Network Rail have recently unearthed a piece of York’s history, the foundations of North Eastern Railway’s roundhouses. They date back to 1864, from the original York South MPD and are situated in the Engineers’ Triangle between York Station and Holgate Bridge. They were used to stable and service steam locomotives. It is believed the three roundhouses, which are steam engine sheds with turntables, were left abandoned back in the 1960s. The buildings were destroyed after the closure, but the foundations and turntables were simply filled and covered over.
The historic railways turntables were found during a site inspection. Network Rail were in the middle of plans to execute a new operations centre and training base in order to bring new jobs into the city of York. The route managing director for the London North Eastern route, Phil Verster, comments on the link between the historic remainders and the new plans, “This site is a great example of respecting our rail heritage whilst at the same time making exciting plans for our future.” It is hoped that the operating centre will simultaneously continue York’s rail heritage whilst encouraging further developments and interest in the area.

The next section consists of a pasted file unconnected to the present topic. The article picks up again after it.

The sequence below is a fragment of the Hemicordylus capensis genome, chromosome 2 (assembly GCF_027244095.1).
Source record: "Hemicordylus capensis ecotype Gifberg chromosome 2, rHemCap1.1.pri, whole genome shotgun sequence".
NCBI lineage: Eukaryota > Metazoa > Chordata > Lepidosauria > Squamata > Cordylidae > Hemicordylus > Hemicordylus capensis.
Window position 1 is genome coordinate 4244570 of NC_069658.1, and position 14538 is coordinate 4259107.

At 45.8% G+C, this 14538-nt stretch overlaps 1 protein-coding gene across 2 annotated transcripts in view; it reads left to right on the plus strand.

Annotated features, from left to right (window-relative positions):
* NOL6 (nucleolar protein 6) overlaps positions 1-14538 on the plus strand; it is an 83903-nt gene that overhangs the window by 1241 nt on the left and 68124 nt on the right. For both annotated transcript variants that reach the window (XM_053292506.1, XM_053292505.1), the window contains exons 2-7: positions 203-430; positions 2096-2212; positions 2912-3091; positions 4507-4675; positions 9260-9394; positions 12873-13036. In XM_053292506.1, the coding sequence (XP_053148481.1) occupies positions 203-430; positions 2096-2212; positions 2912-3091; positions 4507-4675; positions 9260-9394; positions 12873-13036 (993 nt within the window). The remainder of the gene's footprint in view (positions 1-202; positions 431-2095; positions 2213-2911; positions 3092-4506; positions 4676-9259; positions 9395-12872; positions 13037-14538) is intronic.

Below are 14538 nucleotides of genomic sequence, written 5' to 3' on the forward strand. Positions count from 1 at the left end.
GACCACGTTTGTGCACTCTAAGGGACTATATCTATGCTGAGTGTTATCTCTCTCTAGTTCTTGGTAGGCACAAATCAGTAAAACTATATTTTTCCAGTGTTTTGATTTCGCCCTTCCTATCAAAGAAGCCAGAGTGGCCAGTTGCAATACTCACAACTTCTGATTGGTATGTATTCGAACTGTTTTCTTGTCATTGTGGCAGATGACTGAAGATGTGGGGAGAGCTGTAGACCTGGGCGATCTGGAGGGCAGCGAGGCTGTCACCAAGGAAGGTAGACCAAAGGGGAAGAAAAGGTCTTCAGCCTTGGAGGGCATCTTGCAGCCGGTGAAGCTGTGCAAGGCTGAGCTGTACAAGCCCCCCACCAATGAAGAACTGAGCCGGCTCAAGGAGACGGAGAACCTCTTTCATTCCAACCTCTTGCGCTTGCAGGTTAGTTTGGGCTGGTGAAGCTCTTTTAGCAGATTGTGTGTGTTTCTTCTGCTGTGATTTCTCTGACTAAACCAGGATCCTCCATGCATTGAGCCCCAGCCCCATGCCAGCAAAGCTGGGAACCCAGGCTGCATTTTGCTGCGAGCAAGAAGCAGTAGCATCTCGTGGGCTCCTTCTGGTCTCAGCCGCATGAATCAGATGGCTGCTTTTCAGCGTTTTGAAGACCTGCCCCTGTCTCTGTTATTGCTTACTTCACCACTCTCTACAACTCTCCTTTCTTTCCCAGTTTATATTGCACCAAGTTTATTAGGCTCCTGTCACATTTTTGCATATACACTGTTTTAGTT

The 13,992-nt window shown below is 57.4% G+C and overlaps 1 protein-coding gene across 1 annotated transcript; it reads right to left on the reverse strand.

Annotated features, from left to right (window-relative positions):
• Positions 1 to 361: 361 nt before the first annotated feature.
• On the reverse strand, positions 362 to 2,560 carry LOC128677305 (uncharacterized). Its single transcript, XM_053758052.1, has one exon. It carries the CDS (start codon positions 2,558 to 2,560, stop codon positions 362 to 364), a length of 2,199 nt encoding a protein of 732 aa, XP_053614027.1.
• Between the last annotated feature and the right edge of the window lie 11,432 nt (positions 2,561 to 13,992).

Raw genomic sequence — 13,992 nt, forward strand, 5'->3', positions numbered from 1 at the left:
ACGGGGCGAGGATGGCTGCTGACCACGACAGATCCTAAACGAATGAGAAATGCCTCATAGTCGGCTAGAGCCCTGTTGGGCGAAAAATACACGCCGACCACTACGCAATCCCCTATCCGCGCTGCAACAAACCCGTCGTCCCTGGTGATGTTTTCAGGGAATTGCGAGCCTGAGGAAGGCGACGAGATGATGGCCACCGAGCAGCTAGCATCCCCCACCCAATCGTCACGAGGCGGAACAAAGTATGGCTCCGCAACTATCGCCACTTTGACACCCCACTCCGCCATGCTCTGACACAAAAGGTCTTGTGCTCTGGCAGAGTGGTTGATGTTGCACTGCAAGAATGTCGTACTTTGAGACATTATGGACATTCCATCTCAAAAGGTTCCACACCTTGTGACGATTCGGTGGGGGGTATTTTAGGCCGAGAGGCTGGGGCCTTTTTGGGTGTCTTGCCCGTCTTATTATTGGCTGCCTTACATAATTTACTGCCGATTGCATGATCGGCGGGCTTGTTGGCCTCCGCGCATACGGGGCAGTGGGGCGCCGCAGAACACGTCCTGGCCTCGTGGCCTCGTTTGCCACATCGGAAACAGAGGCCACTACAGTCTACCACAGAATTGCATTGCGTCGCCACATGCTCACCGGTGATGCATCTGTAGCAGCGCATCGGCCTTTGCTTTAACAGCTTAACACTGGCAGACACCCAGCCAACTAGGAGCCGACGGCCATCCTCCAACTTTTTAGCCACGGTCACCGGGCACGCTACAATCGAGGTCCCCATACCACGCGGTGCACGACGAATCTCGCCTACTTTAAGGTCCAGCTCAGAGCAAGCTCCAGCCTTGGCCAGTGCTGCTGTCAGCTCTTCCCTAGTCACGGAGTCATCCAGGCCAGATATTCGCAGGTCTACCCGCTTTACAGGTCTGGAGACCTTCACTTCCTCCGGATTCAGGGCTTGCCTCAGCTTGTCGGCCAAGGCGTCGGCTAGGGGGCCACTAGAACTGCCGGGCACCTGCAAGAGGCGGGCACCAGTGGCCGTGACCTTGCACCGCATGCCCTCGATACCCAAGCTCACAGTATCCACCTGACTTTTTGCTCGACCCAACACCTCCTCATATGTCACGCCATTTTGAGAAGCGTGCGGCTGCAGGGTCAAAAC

The new Rail Operating Centre (ROC) will be one of the largest of 14 proposed centres in Britain. The full plan for the centre has been submitted to City of York Council, and will be revealed after the decision is made in June. The centre will join services provided at different locations into a single purpose-built facility. “Plans for operating and training facilities are being developed to help us to deliver a modern, efficient railway. They will allow us to maintain York’s position as a proud rail city by retaining jobs there as well as bringing a future employment benefits which are vital for economic growth and prosperity”, stated Verster.
The site of the York’s rail history turntables will be available to view to the public on Friday 27 April between 11am and 5pm, and Saturday 28 April from 10am to 4pm. Why not go and discover more about the history of your city?